Speaker 0 00:19:19 Anyways, my point is, most of the feelings that we are avoiding feeling are not that bad. I mean, really, I hate feeling rejected. Feeling invisible is possibly the worst, inconsequential, incapable. I mean, really not my favorite things, but I would rather feel those and have an experience of the world and have a chance at my future world, the the one that I imagine for myself than spare myself. Those feelings ultimately have to feel them anyways, sometime eventually because they're inevitable because I'm a human anyways. I, I, I don't think those feelings are bad enough to miss the opportunity of feeling great. Um, I think that I will feel all of them at some point, uh, might as well get really good at them. <laugh> really good at feeling them. We avoid those unwanted feelings by avoiding action. And when we avoid action, our experience of the world gets very small.
Speaker 0 00:20:25 It takes a toll on our experience of the world. So again, without any fear of sounding like a broken record, <laugh> stress looks like over engagement leads to loss of energy and takes a physical toll. Burnout looks like disengagement, loss of motivation, and it takes an emotional toll and fear looks like an over engaged mind and a strong desire to retreat physically, to disengage physically. This leads to avoiding unwanted emotions, which takes a toll on your experience of the world. I have three really great episodes by the way. Now we're talking about fear and ts the season, by the way, late October to be, uh, talking about fear and experiencing some fear. So it might be fun to revisit some of those episodes about fear. I have actually created a playlist of those fear related episodes over on YouTube. I will put the link to that playlist in the show notes.
Speaker 0 00:21:31 Um, really good stuff over there. Check that out. Okay. Burnout happens when you let your stress go unchecked, when you let your mind go unmanaged. And when you leave your emotional wellbeing un cared for, right? Quitting happens when avoiding unwanted emotions turns into avoiding action. Here's what I find most interesting. You can have stress without burnout, but you can't have burnout without stress. So here's the argument for identifying and managing your stress. You can be stressed. I actually work very well when I'm stressed, but not caring for my emotional wellbeing for a long period of time. I will buckle, I will burn out. Um, you can and probably will feel rejected, invisible, and capable at some point in your life because you're human. So you can avoid burning out. But you can't avoid feeling unwanted feelings.
Speaker 0 00:22:47 You can avoid burning out on auditions by not going. But is that the result that you want to not put your name in the hat to not call on yourself, to not sign up for the opportunities that you imagine yourself living? I think that recognizing your unwanted emotions, allowing them, honoring them, I think that that's a part of your human contract, allowing them to be there, even the worst of them. Take rejection, for example, is still not as bad as stubbing your toe or doing 40 turns without spotting. You are a dancer. You are an artist. Feelings are your business quite literally <laugh>. You deal in feelings. You can be a professional at feeling them and moving on, moving to, and moving through as many auditions as it takes for you to have your desired results.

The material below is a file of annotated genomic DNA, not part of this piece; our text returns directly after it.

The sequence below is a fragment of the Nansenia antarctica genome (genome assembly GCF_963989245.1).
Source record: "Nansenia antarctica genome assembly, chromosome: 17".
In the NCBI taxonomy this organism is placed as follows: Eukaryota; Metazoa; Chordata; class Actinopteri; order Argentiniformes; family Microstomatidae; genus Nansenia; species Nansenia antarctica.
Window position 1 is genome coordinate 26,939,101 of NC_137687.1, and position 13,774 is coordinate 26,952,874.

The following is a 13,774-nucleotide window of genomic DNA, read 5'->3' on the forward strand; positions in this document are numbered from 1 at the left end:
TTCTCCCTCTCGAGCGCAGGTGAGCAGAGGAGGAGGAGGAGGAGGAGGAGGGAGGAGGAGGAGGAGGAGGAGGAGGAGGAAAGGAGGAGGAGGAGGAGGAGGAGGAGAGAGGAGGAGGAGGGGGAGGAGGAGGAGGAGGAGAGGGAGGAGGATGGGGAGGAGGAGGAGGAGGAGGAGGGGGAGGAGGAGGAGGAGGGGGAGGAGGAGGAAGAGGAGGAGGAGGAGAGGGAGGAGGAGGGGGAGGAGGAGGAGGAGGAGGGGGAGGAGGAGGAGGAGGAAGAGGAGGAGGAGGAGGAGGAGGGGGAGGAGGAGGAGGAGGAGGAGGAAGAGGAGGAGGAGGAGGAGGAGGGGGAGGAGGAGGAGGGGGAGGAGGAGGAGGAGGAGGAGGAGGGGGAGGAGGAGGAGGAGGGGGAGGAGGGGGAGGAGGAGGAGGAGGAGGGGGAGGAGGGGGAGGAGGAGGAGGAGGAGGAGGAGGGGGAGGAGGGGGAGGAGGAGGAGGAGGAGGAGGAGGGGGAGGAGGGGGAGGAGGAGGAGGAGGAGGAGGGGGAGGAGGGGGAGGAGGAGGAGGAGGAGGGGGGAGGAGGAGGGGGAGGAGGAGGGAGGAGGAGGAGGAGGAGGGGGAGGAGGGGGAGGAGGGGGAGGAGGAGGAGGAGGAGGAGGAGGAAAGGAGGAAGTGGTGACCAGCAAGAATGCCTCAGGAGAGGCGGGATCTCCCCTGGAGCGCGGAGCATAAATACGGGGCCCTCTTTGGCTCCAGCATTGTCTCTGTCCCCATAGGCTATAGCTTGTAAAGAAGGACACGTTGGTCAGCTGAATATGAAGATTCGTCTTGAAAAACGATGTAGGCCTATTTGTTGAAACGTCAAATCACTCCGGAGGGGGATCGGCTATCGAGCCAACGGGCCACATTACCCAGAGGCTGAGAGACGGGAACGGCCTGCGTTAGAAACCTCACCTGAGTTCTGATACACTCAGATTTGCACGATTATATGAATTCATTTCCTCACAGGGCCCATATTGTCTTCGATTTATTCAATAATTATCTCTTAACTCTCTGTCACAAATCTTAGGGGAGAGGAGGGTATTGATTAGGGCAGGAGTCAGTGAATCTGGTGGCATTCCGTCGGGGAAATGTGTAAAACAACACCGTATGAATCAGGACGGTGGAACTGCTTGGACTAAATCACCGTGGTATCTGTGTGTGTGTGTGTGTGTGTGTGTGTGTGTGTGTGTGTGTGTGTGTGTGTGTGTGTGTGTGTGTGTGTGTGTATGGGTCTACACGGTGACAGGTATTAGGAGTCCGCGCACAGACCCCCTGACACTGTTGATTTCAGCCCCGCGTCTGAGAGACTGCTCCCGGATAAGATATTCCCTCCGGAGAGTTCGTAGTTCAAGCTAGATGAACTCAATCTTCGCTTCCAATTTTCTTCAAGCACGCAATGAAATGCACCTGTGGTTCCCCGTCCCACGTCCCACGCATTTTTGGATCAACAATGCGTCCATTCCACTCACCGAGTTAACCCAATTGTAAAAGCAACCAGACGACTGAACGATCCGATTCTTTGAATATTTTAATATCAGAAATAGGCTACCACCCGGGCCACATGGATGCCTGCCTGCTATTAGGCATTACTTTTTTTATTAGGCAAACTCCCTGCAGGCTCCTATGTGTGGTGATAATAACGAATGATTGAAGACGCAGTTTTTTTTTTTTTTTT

Speaker 0 00:23:59 That is what I have for you today, my friend. Not an encouragement to go to every audition, <laugh>, but a little encouragement and a few tools to help you identify if the reason why you're resisting this audition is stress is full out burnout or is good old fashioned fear. And I hope that you have a few tools now to address all three, Keep an eye on how you are engaging with the world around you. Keep an eye on your motivation, on your energy and by all means, find the way that you process unwanted feelings. And if you're in need of some good old fashioned community support in doing so, the words that move me community totally has your back. To get more involved with other movers in shakers, just like you visit words that move me.com/whim com. Wt M M C O M M. All right my friend.
Speaker 0 00:25:12 That is what I have for now. Go out there into the world, go audition for the love of God or don't. Totally up to you <laugh>. But whatever you choose to do, I hope you keep it very funky and I will talk to you soon. Bye. This podcast was produced by me with the help of many music by Max Winnie, Logo and Brand Design by Bree reets. And big thanks to Riley Higgins, our executive assistant and editor, also massive thanks to you, the mover, who is no stranger to taking action. So go take action. I will not, cannot stop you from downloading episodes or leaving a review into rating. I will not ban you from my online store for spending your hard earned money on the cool merch and awesome programs that await you there. I will 100% not stop you from visiting words that move me.com. If you wanna talk with me, work with me, and make moves with the rest of the words that move me community. Oh, and also, I will not stop you from visiting the dana wilson.com if you're curious about all the things that I do that are not words that move me related. All right, my friend, keep it funky. I'll talk to you soon.